Going on a blind date can be a frightening endeavor, fraught with doubts, misconceptions and the dread that the evening will turn out to be a disastrous waste of time. The same can be said about going to see a musical “blind”, that is, walking into a theater without knowing too much about the story or the score. Given the extravagant cost of theater tickets nowadays, I rarely go see a new musical (or play for that matter) without knowing at least something about the plot or (in the case of musicals) listening to the cast recording (if one exists). Of course, that “rule” is (somewhat) waived when said new musical is among the tickets obtained via the TDF ticket raffle table at the BC/EFA Flea Market & Auction, which resulted in my own “blind date” with First Date, a new, original musical currently playing at the Longacre Theater.
I will admit, as I sat in the balcony of the Longacre (a theater I visited frequently when La Cage aux Folles was playing there a few years back) I had preconceived notions about the show I was about to see. This was a new musical written by Alan Zachary and Michael Weiner, who are (at least to my knowledge) Broadway newcomers themselves, and the show was about the first (blind) date of Aaron and Casey, unfolding in real-time. My expectations were not really that high, figuring that the show would be rife with sexual innuendo, cultural stereotypes, and cliché jokes typically found in sitcoms revolving around dating singles. I was therefore pleasantly surprised that I thoroughly enjoyed First Date – while the aforementioned moments of sexual innuendo, cultural stereotypes and cliché jokes were present, there were also moments of sincerity and poignancy at the latter half of the ninety minute musical that left me (literally) wiping tears from my eyes.
I was not expecting that.
I was not expecting to feel such an emotional response to characters that at first glance seemed to be stock characters from a typical sitcom – the insecure, dorky guy who consistently says the wrong things and the independent, flirtatious girl who can’t seem to dislodge the chip on her shoulder. It’s clear from the start that both bring their own baggage to the restaurant where they have agreed to meet – the quintet of actors (Sara Chase, Kristoffer Cusick, Blake Hammond, Kate Loprest and Bryce Ryness) that round out the cast intermittently give voice to specters of their past – both real and imaginary – and provide exposition and introspection for the pair. These inner voices (expertly distinguished from the events happening in real-time by the stark sudden change in lighting, and noticeable additions to their costumes) included meddling best friends, concerned relatives and troublesome exes, all of whom attempt to provide guidance to Aaron and Casey throughout the evening. The show does end on a hopeful note (which I had anticipated), with the inner voices silenced, as each finds peace with their past and overcomes the perceived obstacles that had hindered them from taking a chance on romance.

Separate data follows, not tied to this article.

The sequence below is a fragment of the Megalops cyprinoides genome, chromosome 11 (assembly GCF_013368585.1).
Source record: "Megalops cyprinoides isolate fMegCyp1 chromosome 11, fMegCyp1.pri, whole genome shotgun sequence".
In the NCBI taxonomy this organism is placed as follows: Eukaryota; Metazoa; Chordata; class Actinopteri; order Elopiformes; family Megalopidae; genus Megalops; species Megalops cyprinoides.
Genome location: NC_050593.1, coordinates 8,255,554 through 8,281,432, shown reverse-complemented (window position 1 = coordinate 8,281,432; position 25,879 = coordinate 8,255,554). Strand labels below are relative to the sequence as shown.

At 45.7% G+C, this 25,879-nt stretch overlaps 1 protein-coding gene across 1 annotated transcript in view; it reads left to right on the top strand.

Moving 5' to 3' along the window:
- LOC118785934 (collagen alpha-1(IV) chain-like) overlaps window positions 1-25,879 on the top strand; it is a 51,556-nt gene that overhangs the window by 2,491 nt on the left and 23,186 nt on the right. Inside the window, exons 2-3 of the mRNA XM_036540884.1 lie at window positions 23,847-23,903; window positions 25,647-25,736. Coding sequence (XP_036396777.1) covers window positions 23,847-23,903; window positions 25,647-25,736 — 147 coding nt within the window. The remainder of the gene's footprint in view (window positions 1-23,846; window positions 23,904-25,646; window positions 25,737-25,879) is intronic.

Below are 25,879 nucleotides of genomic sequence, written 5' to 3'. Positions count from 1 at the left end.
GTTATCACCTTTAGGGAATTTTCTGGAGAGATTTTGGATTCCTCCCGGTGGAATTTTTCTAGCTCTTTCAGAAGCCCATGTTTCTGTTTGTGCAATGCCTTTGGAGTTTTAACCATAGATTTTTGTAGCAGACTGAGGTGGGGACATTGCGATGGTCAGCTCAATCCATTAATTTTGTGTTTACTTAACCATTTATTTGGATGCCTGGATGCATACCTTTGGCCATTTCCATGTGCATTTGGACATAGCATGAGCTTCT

The score was great, with a mix of genres and lyrics both moving and hilarious in showcasing the joys and woes of dating and relationships. The lighting and set design were done well, with events happening in real-time bathed in “normal” white light, while the interludes were accented in various colors. The fourth wall was broken at times as the two leads stopped the action to address the audience with their own inner monologue. As the central couple in question, Zachary Levi (Aaron) and Krysta Rodriguez (Casey), both best known for respectively starring in the TV shows “Chuck” and “Smash”, were fantastic and inhabited their roles comfortably and sang amazingly. Another standout performance came from Blake Hammond as the restaurant waiter who doled out advice to the blind date couple, and even has his own moment to shine with a solo song extolling the joys of love – he nearly stole the show (and I told him so at the stage door).
The stage door experience was one of the best ones I’ve had in a long while – there were metal barricades surrounding all three sides of the stage door, and we were instructed by the stage door security guy (whose name I did not learn) to stand at the front and right side of the barricades, leaving the left side completely empty. At first I thought that odd, as my “usual” stage door waiting spot at the Longacre (from all my times going to see La Cage) was on the left side, but it wasn’t long before the reason for leaving that space empty was revealed. The same stage door security guy explained that Krysta Rodriguez would sign everyone’s playbills and pose for photos for those who asked, Zachary Levi would not only sign everyone’s playbills, he would also stand by the empty side of the metal barricades and pose for photos with everyone – so each and every person who waited at the stage door got to have a few moments with him as their photo was taken. I have never heard of an actor doing this, especially one who is a well-known television actor – this was an extraordinarily generous and sweet thing to do. He also brought out a mini boom box which played Michael Jackson songs, which added to the party atmosphere.
All in all, First Date exceeded my expectations and proved to be a fun evening watching an evening on stage unfold with a healthy dose of hilarity, a dash of heart and a hint of romance. I do recommend seeing this show, as it is an original story not based on a specific existing source material (a rare occurrence on Broadway these days) that has a catchy score and a fantastic cast. While my first impression of this show (prior to seeing it) was not too favorable, as the song “First Impression” says “first impressions are worth a second glance”.